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Russell Ainsworth : Courses and Seminars

Exoneration Project Clinic
LAWS 67413
The criminal justice system is not perfect. Innocent people are sometimes convicted of crimes they did not commit. When that occurs, the consequences for the lives of the wrongfully convicted and their families are truly devastating. By investigating and petitioning courts to reverse wrongful convictions, our Exoneration Project is dedicated to restoring justice. Our project represents innocent individuals who have been wrongly convicted. Students working in our project assist in every aspect of representation including selecting cases, investigating and developing evidence, as well as in-court litigation of post-conviction petitions, petitions for DNA testing, and federal habeas petitions. Students work closely with our clients and have an opportunity to develop their oral and written advocacy skills by preparing written pleadings and by appearing before trial courts and appellate court panels. Through participation in our project students will explore issues of error and inequality in the criminal justice system, including police and prosecutorial misconduct, the use of faulty scientific evidence, coerced confessions, unreliable eyewitness testimony, and ineffective assistance of counsel. The Exoneration Project is an intensive, rigorous experience designed for students who are committed to providing the best possible representation to deserving clients. Second-year students wishing to enroll in the Project are encouraged to take Evidence in their second year. Third-year students are required to complete, prior to their third year, Evidence and the Intensive Trial Practice Workshop. Students are also encouraged but not required to take Criminal Procedure I, and Criminal Procedure II. Students selected for this project will receive credit for the work they do in accordance with the credit rules for all other clinical programs.
Autumn 2013
Russell Ainsworth, Tara Thompson, David Owens
Exoneration Project Clinic
LAWS 67413
The criminal justice system is not perfect. Innocent people are sometimes convicted of crimes they did not commit. When that occurs, the consequences for the lives of the wrongfully convicted and their families are truly devastating. By investigating and petitioning courts to reverse wrongful convictions, our Exoneration Project is dedicated to restoring justice. Our project represents innocent individuals who have been wrongly convicted. Students working in our project assist in every aspect of representation including selecting cases, investigating and developing evidence, as well as in-court litigation of post-conviction petitions, petitions for DNA testing, and federal habeas petitions. Students work closely with our clients and have an opportunity to develop their oral and written advocacy skills by preparing written pleadings and by appearing before trial courts and appellate court panels. Through participation in our project students will explore issues of error and inequality in the criminal justice system, including police and prosecutorial misconduct, the use of faulty scientific evidence, coerced confessions, unreliable eyewitness testimony, and ineffective assistance of counsel. The Exoneration Project is an intensive, rigorous experience designed for students who are committed to providing the best possible representation to deserving clients. Second-year students wishing to enroll in the Project are encouraged to take Evidence in their second year. Third-year students are required to complete, prior to their third year, Evidence and the Intensive Trial Practice Workshop. Students are also encouraged but not required to take Criminal Procedure I, and Criminal Procedure II. Students selected for this project will receive credit for the work they do in accordance with the credit rules for all other clinical programs.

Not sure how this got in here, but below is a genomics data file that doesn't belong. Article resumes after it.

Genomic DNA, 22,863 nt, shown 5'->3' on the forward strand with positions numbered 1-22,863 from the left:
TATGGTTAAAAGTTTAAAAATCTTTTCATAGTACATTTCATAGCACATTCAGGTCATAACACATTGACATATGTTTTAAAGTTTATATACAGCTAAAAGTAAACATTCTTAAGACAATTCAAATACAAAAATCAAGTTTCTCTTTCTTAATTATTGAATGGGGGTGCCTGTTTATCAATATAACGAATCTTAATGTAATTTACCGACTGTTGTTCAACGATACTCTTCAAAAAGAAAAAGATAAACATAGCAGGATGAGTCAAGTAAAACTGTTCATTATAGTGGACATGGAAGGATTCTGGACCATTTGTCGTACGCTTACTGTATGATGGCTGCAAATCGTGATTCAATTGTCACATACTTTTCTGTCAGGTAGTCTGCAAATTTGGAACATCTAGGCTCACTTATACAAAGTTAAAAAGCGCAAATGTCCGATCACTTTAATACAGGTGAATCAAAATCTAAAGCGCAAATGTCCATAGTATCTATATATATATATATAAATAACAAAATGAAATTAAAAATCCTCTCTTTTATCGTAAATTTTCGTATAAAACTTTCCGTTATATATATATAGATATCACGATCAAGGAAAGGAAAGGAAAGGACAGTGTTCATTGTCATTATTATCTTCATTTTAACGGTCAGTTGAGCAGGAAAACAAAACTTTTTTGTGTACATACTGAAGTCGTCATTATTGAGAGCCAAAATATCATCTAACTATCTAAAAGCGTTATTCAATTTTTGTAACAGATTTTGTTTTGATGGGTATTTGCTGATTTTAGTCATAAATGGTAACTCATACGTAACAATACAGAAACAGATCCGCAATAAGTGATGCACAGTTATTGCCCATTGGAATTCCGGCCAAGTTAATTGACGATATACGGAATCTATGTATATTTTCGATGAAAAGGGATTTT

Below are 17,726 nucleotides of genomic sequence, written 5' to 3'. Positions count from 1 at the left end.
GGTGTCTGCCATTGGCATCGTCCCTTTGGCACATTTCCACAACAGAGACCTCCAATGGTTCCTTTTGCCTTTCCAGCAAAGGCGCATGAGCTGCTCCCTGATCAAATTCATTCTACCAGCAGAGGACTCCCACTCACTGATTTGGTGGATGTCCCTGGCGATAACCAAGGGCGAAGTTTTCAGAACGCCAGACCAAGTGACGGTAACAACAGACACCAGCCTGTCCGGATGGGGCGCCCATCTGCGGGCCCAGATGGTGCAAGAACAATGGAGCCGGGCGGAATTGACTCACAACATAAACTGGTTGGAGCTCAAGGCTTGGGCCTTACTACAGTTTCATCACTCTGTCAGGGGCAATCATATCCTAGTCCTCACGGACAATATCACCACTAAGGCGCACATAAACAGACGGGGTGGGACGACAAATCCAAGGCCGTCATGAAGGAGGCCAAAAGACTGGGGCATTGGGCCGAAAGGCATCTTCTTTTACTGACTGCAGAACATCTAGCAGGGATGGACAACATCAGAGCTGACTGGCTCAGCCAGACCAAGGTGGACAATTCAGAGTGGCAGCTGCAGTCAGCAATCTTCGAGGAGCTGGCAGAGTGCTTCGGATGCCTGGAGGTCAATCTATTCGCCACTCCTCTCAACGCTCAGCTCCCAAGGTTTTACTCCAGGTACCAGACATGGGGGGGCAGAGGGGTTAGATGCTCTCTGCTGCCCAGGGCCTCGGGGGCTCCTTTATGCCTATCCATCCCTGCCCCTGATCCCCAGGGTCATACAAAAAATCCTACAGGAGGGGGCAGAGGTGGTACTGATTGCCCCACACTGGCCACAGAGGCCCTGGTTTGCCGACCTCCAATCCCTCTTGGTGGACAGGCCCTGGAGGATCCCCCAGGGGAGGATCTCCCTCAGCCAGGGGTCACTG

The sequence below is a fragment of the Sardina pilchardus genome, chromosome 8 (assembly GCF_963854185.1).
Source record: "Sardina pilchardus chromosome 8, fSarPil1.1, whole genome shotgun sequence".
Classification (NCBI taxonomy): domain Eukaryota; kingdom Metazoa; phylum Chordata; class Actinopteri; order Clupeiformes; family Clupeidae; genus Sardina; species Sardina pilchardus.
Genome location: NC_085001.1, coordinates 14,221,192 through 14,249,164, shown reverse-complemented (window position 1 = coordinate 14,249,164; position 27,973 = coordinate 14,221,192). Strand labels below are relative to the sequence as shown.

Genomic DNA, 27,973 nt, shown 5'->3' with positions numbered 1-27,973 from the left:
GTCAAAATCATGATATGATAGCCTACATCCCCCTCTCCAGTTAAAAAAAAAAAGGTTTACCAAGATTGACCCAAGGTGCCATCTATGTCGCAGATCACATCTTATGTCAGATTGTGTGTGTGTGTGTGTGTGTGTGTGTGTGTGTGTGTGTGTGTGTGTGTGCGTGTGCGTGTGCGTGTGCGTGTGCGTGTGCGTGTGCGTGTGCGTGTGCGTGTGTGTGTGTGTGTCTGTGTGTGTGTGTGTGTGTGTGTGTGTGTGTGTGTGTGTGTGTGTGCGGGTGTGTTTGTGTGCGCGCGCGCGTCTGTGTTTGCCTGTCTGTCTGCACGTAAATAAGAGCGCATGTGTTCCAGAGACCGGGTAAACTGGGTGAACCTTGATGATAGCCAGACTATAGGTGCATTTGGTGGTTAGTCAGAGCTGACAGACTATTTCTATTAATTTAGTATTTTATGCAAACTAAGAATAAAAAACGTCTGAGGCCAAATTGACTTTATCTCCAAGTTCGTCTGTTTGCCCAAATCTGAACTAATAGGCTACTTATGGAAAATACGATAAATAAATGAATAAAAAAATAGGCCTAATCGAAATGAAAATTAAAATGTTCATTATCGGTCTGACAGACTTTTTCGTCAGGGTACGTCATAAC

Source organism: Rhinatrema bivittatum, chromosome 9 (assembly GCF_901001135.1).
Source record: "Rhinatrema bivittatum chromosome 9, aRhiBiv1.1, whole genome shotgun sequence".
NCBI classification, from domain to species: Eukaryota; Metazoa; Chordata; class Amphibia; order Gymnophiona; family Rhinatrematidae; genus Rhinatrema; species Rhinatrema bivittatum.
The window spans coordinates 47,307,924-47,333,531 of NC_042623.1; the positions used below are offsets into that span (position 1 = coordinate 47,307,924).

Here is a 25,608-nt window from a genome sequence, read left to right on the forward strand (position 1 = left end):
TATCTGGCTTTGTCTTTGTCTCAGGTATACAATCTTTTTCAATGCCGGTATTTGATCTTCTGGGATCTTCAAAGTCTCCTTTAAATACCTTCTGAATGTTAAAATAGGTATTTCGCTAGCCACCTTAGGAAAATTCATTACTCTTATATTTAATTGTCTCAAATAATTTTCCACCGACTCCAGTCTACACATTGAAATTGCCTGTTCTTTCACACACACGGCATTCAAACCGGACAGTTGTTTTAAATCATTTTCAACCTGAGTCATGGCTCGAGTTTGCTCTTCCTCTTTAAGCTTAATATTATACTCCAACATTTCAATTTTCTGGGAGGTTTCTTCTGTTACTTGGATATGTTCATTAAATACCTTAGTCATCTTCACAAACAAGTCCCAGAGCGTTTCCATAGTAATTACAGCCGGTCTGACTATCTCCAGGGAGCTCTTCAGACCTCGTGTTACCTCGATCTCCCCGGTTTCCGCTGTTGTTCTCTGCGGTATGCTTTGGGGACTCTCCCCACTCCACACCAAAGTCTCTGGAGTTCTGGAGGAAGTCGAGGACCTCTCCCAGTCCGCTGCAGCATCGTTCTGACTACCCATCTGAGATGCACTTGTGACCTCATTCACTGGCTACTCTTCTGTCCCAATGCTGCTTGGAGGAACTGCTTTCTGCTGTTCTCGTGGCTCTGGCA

Winter 2014
Russell Ainsworth, Tara Thompson, David Owens
Exoneration Project Clinic
LAWS 67413
The criminal justice system is not perfect. Innocent people are sometimes convicted of crimes they did not commit. When that occurs, the consequences for the lives of the wrongfully convicted and their families are truly devastating. By investigating and petitioning courts to reverse wrongful convictions, our Exoneration Project is dedicated to restoring justice. Our project represents innocent individuals who have been wrongly convicted. Students working in our project assist in every aspect of representation including selecting cases, investigating and developing evidence, as well as in-court litigation of post-conviction petitions, petitions for DNA testing, and federal habeas petitions. Students work closely with our clients and have an opportunity to develop their oral and written advocacy skills by preparing written pleadings and by appearing before trial courts and appellate court panels. Through participation in our project students will explore issues of error and inequality in the criminal justice system, including police and prosecutorial misconduct, the use of faulty scientific evidence, coerced confessions, unreliable eyewitness testimony, and ineffective assistance of counsel. The Exoneration Project is an intensive, rigorous experience designed for students who are committed to providing the best possible representation to deserving clients. Second-year students wishing to enroll in the Project are encouraged to take Evidence in their second year. Third-year students are required to complete, prior to their third year, Evidence and the Intensive Trial Practice Workshop. Students are also encouraged but not required to take Criminal Procedure I, and Criminal Procedure II. Students selected for this project will receive credit for the work they do in accordance with the credit rules for all other clinical programs.
Spring 2014
Russell Ainsworth, Tara Thompson, David Owens